CP: Very. As you know, I stress reading outside of my field—and writing in multiple genres is an extension of that. One of my friends recently said that I made it look easy—that switching of genres—and I loved that he believed that. But no, no, no. That illusion of ease is what we strive for in writing, but I think it can be misleading to the general public who might think writing takes little time. Although I enjoy writing in multiple genres, it’s incredibly challenging for me—especially fiction. As soon as I solve one problem in a story, I’ve gone and created another. Fiction is like a mess of slippery noodles—and somehow I’ve got to create the bowl to contain them all. Still, the challenges embolden me to try new things when I do return to my base—which is poetry. I’m sure I would not have taken on the challenge of a book of persona poems if it weren’t for my attempts into fiction.
BN: In the introductory remarks for your book, Many Small Fires, you speak of your trip to Indonesia and the ways in which that journey informed that collection. You also have an essay, “Teaching Travel Writing That Takes a Deeper Look: Ideas and Exercises to Help Students Sharpen Their Powers of Observation,” published with Teachers & Writers Magazine, which offers valuable advice to aspiring writers. Can you speak on the importance of travel to your writing practice?
CP: Some of the many jobs I toyed with as an undergraduate were car washer or travel writer. Once I realized the pay for both, I submitted my application to Rite-Aid, who didn’t hire me, by the way. Thinking about it, both of those other jobs were about movement. Creative Nonfiction just published an interesting essay on the connection between creativity and walking called “Contagious Empathy” by Sherrie Flick. She cites a few different studies, but they all noted that walking helps with brainstorming. While we know those facts, or intuit them, we can forget the importance of movement in the daily crush of duties.
I hear a lot of writers talk about how travel inspires them, but I don’t know if it inspires me so much as it forces me to disrupt my patterns—in a similar way that standing up from my desk and going on a walk can wonderfully disrupt my patterns, be it trying the same approach to a problem or obsessing about some award. (Yes, we all get jealous of other writers although I feel like it’s poor sportsmanship to admit it.) When I was in Indonesia, I did not know that I’d find that location so important to my book Many Small Fires. But when I visited Flores, the island where the fossil remains of the “Hobbit People” were found, I could see an entry into my book about my father that I would not have been able to conceive of sitting at my desk.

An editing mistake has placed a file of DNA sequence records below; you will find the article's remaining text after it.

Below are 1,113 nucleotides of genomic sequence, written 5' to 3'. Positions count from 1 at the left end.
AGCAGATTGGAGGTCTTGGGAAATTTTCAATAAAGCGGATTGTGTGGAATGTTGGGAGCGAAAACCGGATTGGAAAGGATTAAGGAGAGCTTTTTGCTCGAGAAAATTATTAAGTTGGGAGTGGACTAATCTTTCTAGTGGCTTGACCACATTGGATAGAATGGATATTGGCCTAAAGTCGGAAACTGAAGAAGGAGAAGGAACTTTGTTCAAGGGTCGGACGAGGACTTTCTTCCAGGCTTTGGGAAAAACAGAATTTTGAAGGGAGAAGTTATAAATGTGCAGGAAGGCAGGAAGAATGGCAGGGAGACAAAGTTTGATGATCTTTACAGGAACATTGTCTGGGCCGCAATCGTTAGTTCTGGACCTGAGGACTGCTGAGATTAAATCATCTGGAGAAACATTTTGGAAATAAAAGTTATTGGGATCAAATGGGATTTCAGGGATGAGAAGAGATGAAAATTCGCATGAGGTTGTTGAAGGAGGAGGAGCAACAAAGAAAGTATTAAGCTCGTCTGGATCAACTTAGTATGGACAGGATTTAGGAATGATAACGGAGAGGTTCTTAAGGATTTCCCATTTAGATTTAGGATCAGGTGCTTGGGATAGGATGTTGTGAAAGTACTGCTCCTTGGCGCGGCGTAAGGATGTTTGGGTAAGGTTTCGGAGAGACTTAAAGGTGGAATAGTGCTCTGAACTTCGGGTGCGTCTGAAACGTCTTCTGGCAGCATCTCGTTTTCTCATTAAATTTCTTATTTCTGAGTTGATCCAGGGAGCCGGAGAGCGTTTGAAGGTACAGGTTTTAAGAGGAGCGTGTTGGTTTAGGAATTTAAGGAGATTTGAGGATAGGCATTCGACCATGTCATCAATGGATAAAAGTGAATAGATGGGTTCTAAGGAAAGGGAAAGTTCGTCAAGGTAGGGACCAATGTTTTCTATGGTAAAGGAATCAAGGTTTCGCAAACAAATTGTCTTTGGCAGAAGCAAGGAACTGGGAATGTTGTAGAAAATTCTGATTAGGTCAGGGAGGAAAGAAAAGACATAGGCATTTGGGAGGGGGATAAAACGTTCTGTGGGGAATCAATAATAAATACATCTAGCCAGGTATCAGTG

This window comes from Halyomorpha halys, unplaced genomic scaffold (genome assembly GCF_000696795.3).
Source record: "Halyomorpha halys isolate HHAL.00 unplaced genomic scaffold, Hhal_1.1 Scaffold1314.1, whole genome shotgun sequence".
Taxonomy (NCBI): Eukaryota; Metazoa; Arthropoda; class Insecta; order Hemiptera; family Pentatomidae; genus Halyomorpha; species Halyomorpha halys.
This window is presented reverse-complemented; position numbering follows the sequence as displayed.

BN: I once read an interview in which the writer/interviewee was asked to opine on a theory that writers emerge from formative experiences where language was equated with power. Was this true, in some way, for you?
CP: My first impulse to this question was to say no, that writing for me was first associated with my lack of power. Growing up, I was the quiet kid in the corner who stuttered. My shyness tongue-tied my body—to the point that my older brother took it upon himself to pay me a quarter to say “hi” if we ran into friends at Kmart.
I wrote as a child and in high school because I did not feel confident to share my thoughts with others. But my notebook was always there with its accepting blank page.
Everything changed for me when I read Ellen Foster by Kaye Gibbons and “Those Winter Sundays” by Robert Hayden as a sophomore in college. For the first time in my life, I saw a reflection of my life with that tense “blueblack” chill in Hayden’s home and poverty in Ellen Foster. The poet Lucille Clifton has talked about the importance of mirrors and windows in what one reads. Mirrors so that you can see yourself, and windows so that you can see the world, is how she words it. Her point is that people of color have not had enough mirrors in literature—in all of media from magazine ads to Hollywood blockbusters and everything in between. Growing up financially unstable with a mentally ill father, I didn’t see a lot of those issues reflected in what I read. And those texts did just that: gave name to a feeling I thought was mine alone. Immediately I wanted to write, largely out of the comfort those disquieting texts gave me. I wanted to speak of what we do not speak of enough.
BN: In the prefatory note to Many Small Fires, you characterize the poems in that book as “ecological,” in the sense that the book “considers the relationship of organisms to one another and to their physical surroundings.” Extending that thought toward a consideration of the poet as organism, how would you begin to imagine the role of the poet in her environment and community?